In this chapter we discuss one of the most aristocratic and characteristic villages of the entire province of Belluno: we are talking about Mel.

The city of Mel is one of the most beautiful towns in Italy situated in the heart of the Valbelluna on the left bank of the Piave river and, halfway between Belluno and Feltre. The historical center, interesting and suggestive, still preserves in its characteristic buildings the importance that this town had under the dominion of the Serenissima. An aristocratic atmosphere not to be missed, immersed in the Natural Park of the Belluno Dolomites, among green meadows, dancing streams and deep gorges.

A very interesting area is the Brent of Art, an area of great geological and naturalistic importance, located in the neighboring municipality of Trichiana, where the course of the stream and the debris it carries, have smoothed and shaped the rocks, with an incessant activity which continues from the last glaciation, about 12,000 years ago. Also noteworthy is Angelo Pellegrino Sbardellotto, an anarchist born in Mel, made history for having tried several times to assassinate Mussolini.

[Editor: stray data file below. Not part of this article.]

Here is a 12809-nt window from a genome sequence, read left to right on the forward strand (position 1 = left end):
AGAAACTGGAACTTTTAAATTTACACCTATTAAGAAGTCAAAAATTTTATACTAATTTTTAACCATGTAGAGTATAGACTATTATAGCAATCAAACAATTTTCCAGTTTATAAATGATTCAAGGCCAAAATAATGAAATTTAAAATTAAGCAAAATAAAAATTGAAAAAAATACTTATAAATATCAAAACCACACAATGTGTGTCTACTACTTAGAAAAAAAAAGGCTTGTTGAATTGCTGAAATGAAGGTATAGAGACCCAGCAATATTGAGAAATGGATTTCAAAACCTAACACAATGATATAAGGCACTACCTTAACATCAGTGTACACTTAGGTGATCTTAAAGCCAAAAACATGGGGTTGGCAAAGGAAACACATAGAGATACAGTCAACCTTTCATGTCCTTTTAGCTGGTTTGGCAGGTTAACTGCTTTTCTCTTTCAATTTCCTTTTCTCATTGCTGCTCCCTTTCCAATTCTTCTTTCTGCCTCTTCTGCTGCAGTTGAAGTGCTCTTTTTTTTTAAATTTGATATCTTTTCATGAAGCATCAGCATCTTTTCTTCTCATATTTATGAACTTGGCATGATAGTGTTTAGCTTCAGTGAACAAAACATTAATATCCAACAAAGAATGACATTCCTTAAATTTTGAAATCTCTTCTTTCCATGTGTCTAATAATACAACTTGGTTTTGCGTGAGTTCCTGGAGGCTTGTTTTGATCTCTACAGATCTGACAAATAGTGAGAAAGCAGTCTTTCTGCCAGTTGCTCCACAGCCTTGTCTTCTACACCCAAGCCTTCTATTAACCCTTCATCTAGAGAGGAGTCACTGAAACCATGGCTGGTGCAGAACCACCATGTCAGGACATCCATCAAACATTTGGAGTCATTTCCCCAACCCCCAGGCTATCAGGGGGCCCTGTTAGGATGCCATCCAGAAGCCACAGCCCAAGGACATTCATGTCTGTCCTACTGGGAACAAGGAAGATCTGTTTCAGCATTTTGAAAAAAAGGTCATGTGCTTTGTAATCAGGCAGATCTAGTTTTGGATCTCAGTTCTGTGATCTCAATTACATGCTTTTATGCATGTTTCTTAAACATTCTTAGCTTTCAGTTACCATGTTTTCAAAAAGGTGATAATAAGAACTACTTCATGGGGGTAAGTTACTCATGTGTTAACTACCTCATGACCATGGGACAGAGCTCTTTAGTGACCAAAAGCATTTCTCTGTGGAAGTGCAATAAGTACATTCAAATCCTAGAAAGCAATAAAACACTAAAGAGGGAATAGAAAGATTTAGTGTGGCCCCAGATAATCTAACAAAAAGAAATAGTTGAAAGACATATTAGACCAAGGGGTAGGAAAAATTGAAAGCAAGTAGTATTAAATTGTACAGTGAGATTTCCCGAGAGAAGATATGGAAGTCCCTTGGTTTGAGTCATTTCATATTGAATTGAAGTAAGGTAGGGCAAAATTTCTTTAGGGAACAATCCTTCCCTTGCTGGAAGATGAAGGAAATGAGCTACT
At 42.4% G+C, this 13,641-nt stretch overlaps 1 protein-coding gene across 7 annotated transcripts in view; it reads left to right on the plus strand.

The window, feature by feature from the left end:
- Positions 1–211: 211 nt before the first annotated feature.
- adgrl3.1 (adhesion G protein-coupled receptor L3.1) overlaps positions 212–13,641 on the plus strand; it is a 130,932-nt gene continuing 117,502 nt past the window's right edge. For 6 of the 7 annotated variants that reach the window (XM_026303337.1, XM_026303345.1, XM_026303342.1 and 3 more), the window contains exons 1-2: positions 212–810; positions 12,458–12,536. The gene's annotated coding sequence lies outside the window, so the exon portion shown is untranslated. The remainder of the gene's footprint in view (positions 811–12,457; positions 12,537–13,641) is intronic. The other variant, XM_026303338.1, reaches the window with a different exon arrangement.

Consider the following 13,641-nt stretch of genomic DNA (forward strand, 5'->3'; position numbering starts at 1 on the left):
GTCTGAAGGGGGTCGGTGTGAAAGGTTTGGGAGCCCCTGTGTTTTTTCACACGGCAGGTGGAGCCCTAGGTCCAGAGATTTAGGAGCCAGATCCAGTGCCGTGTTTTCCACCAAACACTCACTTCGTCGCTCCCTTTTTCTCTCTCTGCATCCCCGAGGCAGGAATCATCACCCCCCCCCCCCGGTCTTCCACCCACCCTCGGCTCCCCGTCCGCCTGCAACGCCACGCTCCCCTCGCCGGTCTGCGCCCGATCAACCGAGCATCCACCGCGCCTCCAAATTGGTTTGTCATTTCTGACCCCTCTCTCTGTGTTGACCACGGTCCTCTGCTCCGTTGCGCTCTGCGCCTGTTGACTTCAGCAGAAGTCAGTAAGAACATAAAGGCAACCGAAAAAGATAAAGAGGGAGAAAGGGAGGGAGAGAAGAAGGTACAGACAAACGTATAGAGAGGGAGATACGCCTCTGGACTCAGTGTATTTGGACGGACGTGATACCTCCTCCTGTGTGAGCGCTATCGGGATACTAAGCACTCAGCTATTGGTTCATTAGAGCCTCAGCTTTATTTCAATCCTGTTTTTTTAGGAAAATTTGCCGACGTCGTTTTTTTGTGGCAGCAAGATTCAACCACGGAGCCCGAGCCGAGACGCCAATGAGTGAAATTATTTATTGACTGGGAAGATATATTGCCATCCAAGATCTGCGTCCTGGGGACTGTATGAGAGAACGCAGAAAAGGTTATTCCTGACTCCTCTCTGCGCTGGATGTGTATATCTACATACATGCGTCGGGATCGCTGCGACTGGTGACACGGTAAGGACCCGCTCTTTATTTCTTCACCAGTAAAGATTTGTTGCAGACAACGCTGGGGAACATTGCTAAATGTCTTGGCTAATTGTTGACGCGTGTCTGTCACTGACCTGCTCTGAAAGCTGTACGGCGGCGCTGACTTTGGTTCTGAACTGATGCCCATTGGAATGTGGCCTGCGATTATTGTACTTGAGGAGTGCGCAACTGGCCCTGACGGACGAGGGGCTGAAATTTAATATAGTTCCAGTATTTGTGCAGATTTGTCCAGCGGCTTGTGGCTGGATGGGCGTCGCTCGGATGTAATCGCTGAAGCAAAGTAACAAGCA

The inhabitants are called Zumellesi and, in fact, to understand and understand the history of this village, it is necessary to start from the castle to the doors of the town, that of Zumelle. Built in 46 AD, the Zumelle Castle is certainly the pearl of the city and was a strategic outpost throughout history. The construction was in a decisive position, because it controlled the transit of one of the most important Roman road arteries, the Via Claudia Augusta Altinate, which connected the mountains with the Po Valley.

Zumelle Castle - Mel

At the time of the barbarian invasions, the castle became the cornerstone of the defensive system of the valley, guaranteeing connections between Ceneda, a district of Vittorio Veneto, and Feltre. According to legend, the castle was going to ruin, and was re-founded by Genseric, trustworthy man of Amalasunta queen of the Ostrogoths. Once the sovereign disappeared, Genserico fled and took as his wife the maid Eudosia, and after some time he settled in the new fortress. From this marriage two twins would be born, with the toponym of Zumelle. Today it can be reached by following the road along the Teche stream, between ups and downs and tight curves, and is in excellent condition with its surrounding walls, moats and towers.